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Closing the gaps: phylogenetic relationships in the Brassicaceae based on DNA sequence data of nuclear ribosomal ITS region

Suzanne I. Warwick, Klaus Mummenhoff, Connie A. Sauder, Marcus A. Koch and Ihsan A. Al-Shehbaz
Plant Systematics and Evolution
Vol. 285, No. 3/4 (March 2010), pp. 209-232
Published by: Springer
Stable URL: http://www.jstor.org/stable/23673112
Page Count: 24
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Abstract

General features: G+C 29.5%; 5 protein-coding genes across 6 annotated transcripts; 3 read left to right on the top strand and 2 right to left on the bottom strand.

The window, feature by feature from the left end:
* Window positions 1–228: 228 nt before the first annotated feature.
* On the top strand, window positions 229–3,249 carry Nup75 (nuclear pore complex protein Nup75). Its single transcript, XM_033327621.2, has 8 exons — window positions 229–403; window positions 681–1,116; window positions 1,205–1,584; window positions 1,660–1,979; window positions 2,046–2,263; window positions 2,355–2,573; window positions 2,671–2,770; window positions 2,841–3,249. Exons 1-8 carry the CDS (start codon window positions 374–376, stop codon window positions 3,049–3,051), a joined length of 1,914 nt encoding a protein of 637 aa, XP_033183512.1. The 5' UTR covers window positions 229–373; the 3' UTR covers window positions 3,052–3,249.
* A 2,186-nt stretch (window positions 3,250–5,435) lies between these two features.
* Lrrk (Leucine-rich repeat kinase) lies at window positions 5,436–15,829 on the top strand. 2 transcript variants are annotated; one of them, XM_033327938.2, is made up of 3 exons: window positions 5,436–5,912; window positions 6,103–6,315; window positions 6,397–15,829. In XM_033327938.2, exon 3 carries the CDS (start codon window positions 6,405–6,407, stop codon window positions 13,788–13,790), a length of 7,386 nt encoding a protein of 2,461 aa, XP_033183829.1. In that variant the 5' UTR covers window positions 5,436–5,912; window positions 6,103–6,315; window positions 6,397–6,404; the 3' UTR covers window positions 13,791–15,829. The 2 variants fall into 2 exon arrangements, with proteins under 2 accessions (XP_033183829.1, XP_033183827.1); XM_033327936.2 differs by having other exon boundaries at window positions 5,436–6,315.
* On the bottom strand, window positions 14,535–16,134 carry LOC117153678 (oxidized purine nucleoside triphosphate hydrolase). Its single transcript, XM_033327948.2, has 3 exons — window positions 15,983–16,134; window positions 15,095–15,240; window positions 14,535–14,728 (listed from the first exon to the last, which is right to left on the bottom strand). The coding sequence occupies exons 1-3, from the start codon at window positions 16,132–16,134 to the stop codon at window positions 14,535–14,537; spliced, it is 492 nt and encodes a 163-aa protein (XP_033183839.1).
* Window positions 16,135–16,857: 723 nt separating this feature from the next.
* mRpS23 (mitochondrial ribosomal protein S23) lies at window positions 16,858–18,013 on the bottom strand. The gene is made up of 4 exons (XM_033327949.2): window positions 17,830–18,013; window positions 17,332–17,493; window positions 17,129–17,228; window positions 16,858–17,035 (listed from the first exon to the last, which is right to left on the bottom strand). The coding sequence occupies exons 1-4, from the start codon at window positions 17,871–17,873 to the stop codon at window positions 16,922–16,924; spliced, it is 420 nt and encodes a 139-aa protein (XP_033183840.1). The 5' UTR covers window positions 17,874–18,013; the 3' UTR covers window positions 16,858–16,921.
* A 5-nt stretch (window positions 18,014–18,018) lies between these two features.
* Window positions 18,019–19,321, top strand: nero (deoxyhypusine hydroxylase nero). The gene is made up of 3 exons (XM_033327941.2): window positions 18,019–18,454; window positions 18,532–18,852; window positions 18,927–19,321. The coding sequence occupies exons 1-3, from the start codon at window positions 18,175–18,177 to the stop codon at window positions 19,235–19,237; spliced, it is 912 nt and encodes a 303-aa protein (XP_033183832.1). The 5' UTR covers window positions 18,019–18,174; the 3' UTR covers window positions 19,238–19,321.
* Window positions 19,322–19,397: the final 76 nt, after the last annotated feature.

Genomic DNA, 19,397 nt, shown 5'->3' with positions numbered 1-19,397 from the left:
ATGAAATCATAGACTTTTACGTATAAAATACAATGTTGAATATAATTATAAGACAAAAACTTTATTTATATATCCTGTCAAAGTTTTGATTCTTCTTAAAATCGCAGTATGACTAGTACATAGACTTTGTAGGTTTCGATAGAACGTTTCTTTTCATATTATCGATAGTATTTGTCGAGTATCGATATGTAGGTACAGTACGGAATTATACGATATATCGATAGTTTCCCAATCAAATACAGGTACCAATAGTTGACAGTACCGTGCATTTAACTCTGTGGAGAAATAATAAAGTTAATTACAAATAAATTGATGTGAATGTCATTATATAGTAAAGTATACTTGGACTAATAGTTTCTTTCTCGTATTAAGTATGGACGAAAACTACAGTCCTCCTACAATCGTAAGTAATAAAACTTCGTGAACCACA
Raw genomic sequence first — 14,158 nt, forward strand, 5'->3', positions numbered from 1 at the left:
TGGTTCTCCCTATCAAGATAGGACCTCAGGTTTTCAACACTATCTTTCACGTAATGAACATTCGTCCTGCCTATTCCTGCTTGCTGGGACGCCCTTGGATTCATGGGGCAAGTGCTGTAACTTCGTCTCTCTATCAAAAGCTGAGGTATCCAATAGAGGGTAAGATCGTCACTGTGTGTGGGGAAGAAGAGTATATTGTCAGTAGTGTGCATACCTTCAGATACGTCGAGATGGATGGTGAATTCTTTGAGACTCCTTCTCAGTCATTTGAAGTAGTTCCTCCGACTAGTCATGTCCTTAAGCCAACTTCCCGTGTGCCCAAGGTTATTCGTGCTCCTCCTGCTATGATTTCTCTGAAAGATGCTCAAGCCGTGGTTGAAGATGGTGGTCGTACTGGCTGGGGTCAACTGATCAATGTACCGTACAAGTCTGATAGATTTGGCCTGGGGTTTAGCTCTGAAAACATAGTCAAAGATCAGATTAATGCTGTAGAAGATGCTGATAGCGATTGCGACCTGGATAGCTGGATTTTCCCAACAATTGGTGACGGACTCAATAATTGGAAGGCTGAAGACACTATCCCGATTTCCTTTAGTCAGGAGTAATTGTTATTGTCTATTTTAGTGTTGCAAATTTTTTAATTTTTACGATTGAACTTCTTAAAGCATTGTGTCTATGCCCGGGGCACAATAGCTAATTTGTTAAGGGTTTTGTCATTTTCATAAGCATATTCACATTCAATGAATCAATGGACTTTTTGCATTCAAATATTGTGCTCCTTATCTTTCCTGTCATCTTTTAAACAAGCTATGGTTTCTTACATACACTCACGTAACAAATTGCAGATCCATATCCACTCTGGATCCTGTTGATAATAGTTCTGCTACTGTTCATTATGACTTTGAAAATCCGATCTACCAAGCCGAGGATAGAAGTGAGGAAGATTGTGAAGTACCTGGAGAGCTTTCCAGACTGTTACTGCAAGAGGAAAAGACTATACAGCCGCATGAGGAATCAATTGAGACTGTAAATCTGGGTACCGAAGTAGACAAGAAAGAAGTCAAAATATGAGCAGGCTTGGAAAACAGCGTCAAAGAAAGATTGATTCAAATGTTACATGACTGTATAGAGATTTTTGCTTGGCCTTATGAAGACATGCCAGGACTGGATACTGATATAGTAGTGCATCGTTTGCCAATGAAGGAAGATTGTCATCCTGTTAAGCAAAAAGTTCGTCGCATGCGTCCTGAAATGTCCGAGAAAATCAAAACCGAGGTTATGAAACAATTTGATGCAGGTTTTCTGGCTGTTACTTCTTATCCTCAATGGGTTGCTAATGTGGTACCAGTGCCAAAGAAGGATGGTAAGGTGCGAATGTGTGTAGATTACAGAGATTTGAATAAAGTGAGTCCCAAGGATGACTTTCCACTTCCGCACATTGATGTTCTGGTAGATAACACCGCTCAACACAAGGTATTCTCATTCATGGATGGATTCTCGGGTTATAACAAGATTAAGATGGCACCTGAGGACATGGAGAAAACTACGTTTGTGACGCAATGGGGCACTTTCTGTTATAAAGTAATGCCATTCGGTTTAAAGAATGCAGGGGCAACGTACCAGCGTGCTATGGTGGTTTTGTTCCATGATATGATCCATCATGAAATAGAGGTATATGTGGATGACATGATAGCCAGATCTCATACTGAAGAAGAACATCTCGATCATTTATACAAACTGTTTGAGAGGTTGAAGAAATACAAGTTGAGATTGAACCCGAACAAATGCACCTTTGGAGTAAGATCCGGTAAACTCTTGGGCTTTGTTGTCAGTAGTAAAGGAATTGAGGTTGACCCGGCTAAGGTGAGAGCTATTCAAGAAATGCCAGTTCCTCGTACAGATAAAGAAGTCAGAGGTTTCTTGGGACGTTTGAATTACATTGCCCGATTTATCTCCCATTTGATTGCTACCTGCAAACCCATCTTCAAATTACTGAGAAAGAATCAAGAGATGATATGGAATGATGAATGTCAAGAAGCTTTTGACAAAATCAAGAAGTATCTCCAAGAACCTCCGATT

Sequence data from the nuclear encoded ribosomal internal transcribed spacer (ITS) region were used to determine monophyly of tribes, tribal limits, and tribal relationships of 96 so far unassigned or tentatively assigned genera (represented by 101 taxa/accessions) within the Brassicaceae. Maximum-parsimony and maximum-likelihood analyses of 185 ITS Brassicaceae sequences, which also included representatives of each of the 34 currently recognized tribes, supported the separate phylogenetic distinctness of these tribes and permitted the tribal assignment of all but 12 of the unassigned genera into tribal clades. The data support the recognition of eight new, well-resolved, uni- or oligogeneric tribes recognized herein as the Alyssopsideae [96% bootstrap support (BS); including the central and southwestern Asian Alyssopsis and Calymmatium], Asteae (100% BS; including the Mexican Asta), Eudemeae (97% BS; South American Brayopsis, Eudema, and Xerodraba), Kernereae (96% BS; European Kernera and Rhizobotrya), Notothlaspideae (100% BS; New Zealandic Notothlaspi), Oreophytoneae (100% BS; eastern African Oreophyton and southern European Murbeckiella), and Yinshanieae (100% BS; Chinese Yinshania), as well as the moderately supported Microlepidieae (75% BS; Australian Microlepidium and Carinavalva). Furthermore, the results fully support the recent findings that the tribes Schizopetaleae and Thelypodieae ought to be recognized as two distinct tribes instead of a single tribe, as well as provide some support for the re-establishment of the tribe Cremolobeae, bringing the total number to 44 tribes in the family. Nearly 92% (308) of the 336 genera in the family have been assigned to a tribe. The earlier-published Anastaticeae is taken here to replace the Malcolmieae.

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